Notice how the gardens differ from the Dyrham Park we can see today:

Dyrham Park House from afar

Dyrham Park and its Time of Great Dispair

After William Blathwayt’s death in 1717, the once-fine Dyrham Park fell more and more into disrepair.

William III Blathwayt inherited Dyrham as a young man, but he later experienced severe financial problems.

Thus ensued the need to auction off paintings and portraits to raise funds. Interestingly, many of these appear to have been bought by his younger brother and were later returned to the house.

The grand gardens also suffered, leading to the writer, Samuel Rudder remarking in 1779 that the gardens “which were made at great expense, are much neglected and going to decay.”

By the late 1700s, the fourth William Blathwayt had inherited the house and began repairing it.

However, the fashions of the time dictated an open parkland setting, which meant much of the formal landscaped gardens you can see in the engravings above were essentially demolished and taken away… leaving a lone Neptune statue to tell the story of what once was.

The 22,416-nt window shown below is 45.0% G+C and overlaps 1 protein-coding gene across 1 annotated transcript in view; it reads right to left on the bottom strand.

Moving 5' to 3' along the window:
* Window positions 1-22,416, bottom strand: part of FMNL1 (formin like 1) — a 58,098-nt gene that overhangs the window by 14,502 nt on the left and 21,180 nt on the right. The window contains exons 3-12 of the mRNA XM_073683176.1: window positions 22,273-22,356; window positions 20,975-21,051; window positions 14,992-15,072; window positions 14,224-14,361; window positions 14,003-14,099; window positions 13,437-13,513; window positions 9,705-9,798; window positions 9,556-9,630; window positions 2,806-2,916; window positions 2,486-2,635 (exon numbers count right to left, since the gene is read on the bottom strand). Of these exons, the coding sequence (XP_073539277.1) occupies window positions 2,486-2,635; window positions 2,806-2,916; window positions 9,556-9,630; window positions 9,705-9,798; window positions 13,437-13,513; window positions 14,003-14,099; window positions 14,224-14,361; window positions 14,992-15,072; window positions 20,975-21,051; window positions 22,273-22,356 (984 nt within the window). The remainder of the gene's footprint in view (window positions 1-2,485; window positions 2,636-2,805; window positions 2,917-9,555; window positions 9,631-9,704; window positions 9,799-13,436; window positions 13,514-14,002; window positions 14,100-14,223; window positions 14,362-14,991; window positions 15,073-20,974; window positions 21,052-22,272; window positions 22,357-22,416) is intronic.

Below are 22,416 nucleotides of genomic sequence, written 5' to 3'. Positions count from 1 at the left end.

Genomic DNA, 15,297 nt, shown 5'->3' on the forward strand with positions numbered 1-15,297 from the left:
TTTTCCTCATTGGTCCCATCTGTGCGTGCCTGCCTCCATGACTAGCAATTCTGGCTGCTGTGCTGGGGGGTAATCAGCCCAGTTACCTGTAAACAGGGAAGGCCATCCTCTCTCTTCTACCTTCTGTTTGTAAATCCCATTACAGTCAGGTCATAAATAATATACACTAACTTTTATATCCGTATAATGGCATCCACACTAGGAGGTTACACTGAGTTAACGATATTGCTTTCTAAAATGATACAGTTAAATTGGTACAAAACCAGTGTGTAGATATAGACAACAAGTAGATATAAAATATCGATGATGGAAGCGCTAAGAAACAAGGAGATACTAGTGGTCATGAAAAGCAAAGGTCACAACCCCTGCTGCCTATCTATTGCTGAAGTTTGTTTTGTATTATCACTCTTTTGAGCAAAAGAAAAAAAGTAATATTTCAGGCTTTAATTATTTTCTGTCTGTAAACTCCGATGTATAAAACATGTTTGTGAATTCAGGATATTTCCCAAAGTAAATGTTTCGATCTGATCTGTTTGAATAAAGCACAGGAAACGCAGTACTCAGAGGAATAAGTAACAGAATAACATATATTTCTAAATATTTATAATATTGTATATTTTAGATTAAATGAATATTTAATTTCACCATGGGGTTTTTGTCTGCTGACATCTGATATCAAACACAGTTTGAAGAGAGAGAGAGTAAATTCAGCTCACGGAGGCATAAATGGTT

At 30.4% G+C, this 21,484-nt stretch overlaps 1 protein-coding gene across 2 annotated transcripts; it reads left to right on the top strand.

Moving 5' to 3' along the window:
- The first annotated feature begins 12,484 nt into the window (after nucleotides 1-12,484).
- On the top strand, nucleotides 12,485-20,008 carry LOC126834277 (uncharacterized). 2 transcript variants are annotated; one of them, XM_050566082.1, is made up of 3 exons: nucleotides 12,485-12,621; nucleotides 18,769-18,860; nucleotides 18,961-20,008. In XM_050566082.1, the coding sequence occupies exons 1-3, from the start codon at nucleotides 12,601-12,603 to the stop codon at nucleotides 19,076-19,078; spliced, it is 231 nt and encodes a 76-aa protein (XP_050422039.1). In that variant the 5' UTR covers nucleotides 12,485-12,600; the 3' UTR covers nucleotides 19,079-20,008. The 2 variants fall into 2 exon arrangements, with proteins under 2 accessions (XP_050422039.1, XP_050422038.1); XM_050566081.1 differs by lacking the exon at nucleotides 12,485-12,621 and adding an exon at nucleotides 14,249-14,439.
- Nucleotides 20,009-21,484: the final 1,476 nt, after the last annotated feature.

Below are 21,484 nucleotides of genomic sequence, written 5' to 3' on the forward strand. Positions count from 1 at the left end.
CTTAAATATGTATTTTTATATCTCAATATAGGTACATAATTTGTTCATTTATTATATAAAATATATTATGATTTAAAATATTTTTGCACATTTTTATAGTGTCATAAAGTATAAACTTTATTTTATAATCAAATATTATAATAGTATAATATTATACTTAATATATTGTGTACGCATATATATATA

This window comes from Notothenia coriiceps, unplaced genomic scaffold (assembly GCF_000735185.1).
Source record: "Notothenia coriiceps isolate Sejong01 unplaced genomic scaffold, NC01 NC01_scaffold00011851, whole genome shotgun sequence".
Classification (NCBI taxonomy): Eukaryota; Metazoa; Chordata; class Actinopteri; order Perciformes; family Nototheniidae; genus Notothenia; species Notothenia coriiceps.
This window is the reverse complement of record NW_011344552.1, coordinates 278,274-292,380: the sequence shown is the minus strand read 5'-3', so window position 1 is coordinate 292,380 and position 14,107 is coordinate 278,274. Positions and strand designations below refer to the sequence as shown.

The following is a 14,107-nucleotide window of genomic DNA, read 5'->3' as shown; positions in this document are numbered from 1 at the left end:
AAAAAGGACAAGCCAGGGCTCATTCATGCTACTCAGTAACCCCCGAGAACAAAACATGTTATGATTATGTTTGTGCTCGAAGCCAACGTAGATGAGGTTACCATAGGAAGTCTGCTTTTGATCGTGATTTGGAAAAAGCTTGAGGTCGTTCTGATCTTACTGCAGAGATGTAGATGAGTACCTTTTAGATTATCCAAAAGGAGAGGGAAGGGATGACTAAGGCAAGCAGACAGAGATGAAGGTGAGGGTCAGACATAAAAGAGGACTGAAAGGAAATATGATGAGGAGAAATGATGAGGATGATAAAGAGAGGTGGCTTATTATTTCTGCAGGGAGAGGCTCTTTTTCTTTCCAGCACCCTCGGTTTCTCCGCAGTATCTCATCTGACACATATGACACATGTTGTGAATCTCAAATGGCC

Opening Dyrham Park to the Public

Of course, this story still has a happy ending.

While you might not be able to see the original formal gardens at the front of the house (which I’m sure would have been truly spectacular), the National Trust has fought hard since the 1950s to look after Dyrham Park and make it an exceptional place to visit.

From restoring grand staircases and installing new exhibitions to redecorating the magnificent rooms and even reopening the Terraces to the public (more on this story below), the National Trust has spent millions on helping to restore this property to some of its former glory.

We just think it’s so sad that the original landscaped gardens at the front of the house could well be lost forever.

Visiting Dyrham Park Today

Superb walking trails and exquisite gardens

Today, you have well over 270 acres of ancient parkland and gardens to explore.

If you take a slow rambling walk following the outskirts of the estate, then you’ll be on the walking trail “Prospect Walk”, which has unparalleled views across the estate and surrounding countryside.

More Dyrham Park views